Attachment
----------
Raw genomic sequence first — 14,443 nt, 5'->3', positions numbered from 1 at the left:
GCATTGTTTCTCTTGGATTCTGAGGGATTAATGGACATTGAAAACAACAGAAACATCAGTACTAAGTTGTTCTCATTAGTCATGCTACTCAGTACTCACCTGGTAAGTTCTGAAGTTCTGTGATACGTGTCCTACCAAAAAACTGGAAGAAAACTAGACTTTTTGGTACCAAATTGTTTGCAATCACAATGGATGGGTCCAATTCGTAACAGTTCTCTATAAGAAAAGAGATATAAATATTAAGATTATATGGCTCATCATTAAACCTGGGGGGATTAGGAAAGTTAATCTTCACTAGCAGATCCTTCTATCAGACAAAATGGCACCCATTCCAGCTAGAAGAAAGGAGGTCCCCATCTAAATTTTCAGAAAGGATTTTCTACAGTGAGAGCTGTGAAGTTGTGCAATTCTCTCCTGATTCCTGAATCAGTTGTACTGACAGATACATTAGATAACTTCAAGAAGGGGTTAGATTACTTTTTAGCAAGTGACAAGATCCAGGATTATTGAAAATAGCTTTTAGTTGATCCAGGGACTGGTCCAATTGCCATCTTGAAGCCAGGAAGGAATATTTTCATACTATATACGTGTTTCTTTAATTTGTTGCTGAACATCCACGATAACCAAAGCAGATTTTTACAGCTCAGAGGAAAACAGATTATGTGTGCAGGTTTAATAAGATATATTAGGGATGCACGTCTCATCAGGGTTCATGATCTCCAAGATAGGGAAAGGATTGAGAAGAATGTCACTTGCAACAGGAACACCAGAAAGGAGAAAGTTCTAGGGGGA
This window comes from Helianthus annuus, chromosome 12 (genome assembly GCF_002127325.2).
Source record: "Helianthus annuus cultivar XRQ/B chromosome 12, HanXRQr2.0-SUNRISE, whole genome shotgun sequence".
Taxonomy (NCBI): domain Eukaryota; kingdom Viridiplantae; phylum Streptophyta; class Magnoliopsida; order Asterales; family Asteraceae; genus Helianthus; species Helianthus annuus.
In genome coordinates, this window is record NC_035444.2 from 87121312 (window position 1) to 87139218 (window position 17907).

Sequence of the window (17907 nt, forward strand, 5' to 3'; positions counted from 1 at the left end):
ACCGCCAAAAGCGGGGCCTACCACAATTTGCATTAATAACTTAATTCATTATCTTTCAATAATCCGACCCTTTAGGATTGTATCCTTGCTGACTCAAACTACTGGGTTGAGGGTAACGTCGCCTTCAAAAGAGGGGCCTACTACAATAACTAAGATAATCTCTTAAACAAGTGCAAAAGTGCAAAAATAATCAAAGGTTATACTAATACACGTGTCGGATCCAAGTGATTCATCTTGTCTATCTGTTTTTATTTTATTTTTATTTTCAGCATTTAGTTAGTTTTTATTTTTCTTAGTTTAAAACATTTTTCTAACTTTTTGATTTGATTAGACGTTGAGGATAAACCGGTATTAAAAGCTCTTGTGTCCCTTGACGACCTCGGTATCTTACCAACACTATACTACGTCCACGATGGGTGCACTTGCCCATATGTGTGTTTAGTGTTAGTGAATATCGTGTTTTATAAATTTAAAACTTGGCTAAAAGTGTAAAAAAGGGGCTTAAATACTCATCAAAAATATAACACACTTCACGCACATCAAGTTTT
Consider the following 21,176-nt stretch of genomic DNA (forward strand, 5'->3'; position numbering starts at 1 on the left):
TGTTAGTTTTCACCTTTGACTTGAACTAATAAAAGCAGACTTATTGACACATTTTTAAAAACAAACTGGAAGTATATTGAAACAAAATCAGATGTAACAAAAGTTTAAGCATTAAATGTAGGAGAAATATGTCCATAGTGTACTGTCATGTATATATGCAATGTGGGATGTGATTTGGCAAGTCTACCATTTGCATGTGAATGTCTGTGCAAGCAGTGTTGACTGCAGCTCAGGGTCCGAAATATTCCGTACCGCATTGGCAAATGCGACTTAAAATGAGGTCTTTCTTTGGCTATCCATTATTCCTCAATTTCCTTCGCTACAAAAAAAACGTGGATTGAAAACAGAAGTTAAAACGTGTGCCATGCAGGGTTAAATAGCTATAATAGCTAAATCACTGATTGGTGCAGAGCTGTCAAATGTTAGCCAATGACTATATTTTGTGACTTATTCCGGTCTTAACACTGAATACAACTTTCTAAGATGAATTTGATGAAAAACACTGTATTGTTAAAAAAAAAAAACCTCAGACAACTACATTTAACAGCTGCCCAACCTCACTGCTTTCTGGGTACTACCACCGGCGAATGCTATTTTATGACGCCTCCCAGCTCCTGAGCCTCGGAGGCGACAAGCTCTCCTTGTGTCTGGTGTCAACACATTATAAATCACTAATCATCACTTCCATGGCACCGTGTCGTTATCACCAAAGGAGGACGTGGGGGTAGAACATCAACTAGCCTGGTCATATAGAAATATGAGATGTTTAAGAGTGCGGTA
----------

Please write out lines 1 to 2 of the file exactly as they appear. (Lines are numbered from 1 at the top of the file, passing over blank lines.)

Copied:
Raw genomic sequence first — 14,443 nt, 5'->3', positions numbered from 1 at the left:
GCATTGTTTCTCTTGGATTCTGAGGGATTAATGGACATTGAAAACAACAGAAACATCAGTACTAAGTTGTTCTCATTAGTCATGCTACTCAGTACTCACCTGGTAAGTTCTGAAGTTCTGTGATACGTGTCCTACCAAAAAACTGGAAGAAAACTAGACTTTTTGGTACCAAATTGTTTGCAATCACAATGGATGGGTCCAATTCGTAACAGTTCTCTATAAGAAAAGAGATATAAATATTAAGATTATATGGCTCATCATTAAACCTGGGGGGATTAGGAAAGTTAATCTTCACTAGCAGATCCTTCTATCAGACAAAATGGCACCCATTCCAGCTAGAAGAAAGGAGGTCCCCATCTAAATTTTCAGAAAGGATTTTCTACAGTGAGAGCTGTGAAGTTGTGCAATTCTCTCCTGATTCCTGAATCAGTTGTACTGACAGATACATTAGATAACTTCAAGAAGGGGTTAGATTACTTTTTAGCAAGTGACAAGATCCAGGATTATTGAAAATAGCTTTTAGTTGATCCAGGGACTGGTCCAATTGCCATCTTGAAGCCAGGAAGGAATATTTTCATACTATATACGTGTTTCTTTAATTTGTTGCTGAACATCCACGATAACCAAAGCAGATTTTTACAGCTCAGAGGAAAACAGATTATGTGTGCAGGTTTAATAAGATATATTAGGGATGCACGTCTCATCAGGGTTCATGATCTCCAAGATAGGGAAAGGATTGAGAAGAATGTCACTTGCAACAGGAACACCAGAAAGGAGAAAGTTCTAGGGGGA